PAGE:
New analysis by the LGA suggests more than a million homes on land earmarked for development by councils have yet to be brought forward by developers for planning permission.
The analysis, compiled after a survey of council heads of planning, estimates that more than a third (1,003,600) of the 2,676,200 homes allocated in current local plans in England have not been submitted to the planning system.
This amounts to 4.4 years’ worth of housing supply, in addition to those already granted planning permission and schemes under construction.
The LGA says this is further evidence that councils are allocating enough land to deliver a housing pipeline for many years ahead and that planning is not a barrier to building the homes the country desperately needs.
It is calling on the Government to introduce measures to tackle a “broken” housing-delivery system, and to give councils the powers to incentivise developers to bring allocated sites forward without delay or intervene where development has stalled.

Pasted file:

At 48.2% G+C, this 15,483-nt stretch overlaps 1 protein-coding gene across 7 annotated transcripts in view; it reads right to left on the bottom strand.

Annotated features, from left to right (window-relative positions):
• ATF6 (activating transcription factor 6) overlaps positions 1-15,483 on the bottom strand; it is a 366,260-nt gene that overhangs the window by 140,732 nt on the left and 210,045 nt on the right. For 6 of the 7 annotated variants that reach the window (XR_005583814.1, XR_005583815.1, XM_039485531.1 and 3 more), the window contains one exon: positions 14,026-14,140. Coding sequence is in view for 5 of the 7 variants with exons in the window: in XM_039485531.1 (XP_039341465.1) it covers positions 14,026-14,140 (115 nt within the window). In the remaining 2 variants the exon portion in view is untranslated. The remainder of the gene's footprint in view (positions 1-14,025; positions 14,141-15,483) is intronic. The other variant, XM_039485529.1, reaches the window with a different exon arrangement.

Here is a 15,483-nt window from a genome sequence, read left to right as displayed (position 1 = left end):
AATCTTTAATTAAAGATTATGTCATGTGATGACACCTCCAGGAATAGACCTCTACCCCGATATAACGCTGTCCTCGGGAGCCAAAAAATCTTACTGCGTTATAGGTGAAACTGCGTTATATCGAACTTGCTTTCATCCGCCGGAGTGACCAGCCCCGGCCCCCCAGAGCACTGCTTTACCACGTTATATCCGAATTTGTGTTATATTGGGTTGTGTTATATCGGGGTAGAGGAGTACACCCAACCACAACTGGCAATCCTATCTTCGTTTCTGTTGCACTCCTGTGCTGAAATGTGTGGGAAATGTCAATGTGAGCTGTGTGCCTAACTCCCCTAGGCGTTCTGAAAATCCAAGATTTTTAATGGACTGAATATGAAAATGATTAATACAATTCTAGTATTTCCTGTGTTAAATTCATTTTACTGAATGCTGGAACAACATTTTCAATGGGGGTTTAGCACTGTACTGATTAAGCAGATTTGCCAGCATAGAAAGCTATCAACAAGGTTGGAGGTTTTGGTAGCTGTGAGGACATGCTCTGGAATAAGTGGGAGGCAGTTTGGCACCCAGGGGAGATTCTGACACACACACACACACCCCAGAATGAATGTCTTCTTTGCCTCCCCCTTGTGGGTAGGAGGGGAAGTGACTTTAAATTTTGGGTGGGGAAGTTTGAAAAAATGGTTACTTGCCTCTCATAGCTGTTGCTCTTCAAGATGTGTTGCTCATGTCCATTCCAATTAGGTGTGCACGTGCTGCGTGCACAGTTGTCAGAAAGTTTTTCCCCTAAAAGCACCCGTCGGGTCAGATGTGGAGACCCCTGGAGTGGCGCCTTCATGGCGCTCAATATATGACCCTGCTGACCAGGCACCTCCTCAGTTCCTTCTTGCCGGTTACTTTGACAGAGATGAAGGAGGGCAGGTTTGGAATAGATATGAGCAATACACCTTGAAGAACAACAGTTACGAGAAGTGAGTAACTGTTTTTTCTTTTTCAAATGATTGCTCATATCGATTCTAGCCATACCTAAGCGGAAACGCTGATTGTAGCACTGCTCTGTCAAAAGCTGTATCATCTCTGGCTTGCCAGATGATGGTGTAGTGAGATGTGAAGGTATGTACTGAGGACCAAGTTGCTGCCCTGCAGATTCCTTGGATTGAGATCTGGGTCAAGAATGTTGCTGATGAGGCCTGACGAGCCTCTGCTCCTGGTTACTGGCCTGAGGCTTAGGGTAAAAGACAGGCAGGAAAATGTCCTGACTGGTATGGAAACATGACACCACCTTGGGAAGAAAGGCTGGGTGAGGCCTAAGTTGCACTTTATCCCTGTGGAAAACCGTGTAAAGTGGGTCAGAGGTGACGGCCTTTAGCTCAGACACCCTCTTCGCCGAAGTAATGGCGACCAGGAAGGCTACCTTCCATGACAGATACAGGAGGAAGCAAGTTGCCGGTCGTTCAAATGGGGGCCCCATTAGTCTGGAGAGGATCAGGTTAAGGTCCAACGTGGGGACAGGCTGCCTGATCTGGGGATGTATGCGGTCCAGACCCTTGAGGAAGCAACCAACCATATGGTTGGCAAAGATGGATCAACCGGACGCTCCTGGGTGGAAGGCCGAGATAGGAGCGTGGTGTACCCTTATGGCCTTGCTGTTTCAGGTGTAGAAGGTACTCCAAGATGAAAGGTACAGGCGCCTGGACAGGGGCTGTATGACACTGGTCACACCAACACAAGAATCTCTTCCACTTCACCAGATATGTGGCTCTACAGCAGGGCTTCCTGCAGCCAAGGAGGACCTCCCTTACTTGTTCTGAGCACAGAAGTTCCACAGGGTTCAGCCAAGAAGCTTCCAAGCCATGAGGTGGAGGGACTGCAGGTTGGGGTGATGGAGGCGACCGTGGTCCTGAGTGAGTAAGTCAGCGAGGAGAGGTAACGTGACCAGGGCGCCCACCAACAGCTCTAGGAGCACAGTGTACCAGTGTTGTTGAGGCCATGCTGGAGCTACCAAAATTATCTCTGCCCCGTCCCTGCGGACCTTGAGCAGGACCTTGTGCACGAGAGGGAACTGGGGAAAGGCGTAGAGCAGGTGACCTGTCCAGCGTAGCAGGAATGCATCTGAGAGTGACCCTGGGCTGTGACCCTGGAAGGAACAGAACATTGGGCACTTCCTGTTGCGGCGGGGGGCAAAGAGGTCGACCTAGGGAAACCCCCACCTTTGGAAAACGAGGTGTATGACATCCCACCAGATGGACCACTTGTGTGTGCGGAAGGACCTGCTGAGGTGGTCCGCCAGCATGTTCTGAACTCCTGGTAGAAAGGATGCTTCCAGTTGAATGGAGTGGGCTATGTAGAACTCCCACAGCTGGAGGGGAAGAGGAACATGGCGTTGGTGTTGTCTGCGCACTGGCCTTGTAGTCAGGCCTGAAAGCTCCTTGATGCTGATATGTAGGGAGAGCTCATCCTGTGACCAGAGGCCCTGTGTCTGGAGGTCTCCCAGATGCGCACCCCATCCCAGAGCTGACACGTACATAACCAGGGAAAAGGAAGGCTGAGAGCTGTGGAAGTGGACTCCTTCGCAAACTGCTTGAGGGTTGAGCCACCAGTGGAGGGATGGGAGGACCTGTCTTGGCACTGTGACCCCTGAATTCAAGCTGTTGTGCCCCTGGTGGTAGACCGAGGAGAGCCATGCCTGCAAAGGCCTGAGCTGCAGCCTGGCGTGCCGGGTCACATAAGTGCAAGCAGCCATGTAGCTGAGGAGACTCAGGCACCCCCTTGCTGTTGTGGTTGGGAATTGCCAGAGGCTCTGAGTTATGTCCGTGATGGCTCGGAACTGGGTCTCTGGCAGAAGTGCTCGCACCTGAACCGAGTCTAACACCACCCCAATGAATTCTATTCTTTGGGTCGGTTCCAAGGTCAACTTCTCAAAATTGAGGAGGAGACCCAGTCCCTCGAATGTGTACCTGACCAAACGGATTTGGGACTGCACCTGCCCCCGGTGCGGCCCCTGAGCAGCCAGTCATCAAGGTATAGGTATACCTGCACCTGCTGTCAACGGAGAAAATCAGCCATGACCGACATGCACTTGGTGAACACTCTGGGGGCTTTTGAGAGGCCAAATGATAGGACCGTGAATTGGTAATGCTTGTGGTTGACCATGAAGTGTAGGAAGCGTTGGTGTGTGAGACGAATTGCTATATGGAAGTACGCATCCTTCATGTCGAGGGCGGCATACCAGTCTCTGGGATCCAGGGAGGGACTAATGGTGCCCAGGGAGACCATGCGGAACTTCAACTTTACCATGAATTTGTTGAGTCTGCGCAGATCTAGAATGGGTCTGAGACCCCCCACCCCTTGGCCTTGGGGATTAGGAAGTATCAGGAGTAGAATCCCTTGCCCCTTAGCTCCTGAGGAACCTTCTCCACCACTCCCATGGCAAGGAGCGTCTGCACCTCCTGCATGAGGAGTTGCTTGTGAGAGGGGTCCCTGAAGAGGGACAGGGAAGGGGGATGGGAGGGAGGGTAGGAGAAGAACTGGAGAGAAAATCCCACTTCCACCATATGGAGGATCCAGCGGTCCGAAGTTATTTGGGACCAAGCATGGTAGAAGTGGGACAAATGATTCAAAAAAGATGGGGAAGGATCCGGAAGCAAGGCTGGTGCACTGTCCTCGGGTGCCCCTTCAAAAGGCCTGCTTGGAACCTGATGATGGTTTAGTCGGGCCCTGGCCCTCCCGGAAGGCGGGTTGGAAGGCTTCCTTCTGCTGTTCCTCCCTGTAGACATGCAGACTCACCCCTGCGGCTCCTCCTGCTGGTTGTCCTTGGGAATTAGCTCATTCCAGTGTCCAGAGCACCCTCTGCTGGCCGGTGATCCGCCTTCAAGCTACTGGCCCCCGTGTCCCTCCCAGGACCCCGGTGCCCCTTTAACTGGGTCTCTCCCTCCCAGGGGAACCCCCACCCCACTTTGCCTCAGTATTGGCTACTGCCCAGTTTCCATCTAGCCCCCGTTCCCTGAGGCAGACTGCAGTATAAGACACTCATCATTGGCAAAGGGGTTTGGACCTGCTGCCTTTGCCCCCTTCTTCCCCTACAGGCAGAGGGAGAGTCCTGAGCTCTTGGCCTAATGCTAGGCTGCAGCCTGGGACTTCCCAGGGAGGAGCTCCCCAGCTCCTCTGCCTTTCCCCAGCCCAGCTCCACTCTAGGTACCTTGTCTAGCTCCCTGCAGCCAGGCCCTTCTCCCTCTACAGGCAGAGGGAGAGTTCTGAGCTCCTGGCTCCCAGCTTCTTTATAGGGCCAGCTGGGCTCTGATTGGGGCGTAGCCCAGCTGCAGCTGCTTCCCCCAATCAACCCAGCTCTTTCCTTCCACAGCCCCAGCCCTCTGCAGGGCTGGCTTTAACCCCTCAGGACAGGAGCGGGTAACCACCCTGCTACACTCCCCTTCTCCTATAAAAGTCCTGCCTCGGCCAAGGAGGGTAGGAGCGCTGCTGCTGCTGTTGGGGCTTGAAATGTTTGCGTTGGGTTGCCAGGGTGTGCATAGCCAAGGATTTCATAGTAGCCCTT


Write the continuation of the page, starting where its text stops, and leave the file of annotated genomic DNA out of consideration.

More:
This could include making it easier to compulsory purchase land where homes remain unbuilt, and to be able to charge developers full council tax for every unbuilt development that is not built out to agreed timescales.
Cllr David Renard, LGA Housing Spokesperson, said: “This is another example of our broken housing-delivery system, and shows why councils need to be given the powers to ensure desperately needed homes are getting built in a swift and timely manner.
“Councils are committed to working with government to see an efficient, well-resourced planning system that ensures high-quality affordable homes are built where they are most needed, supported by the right infrastructure.”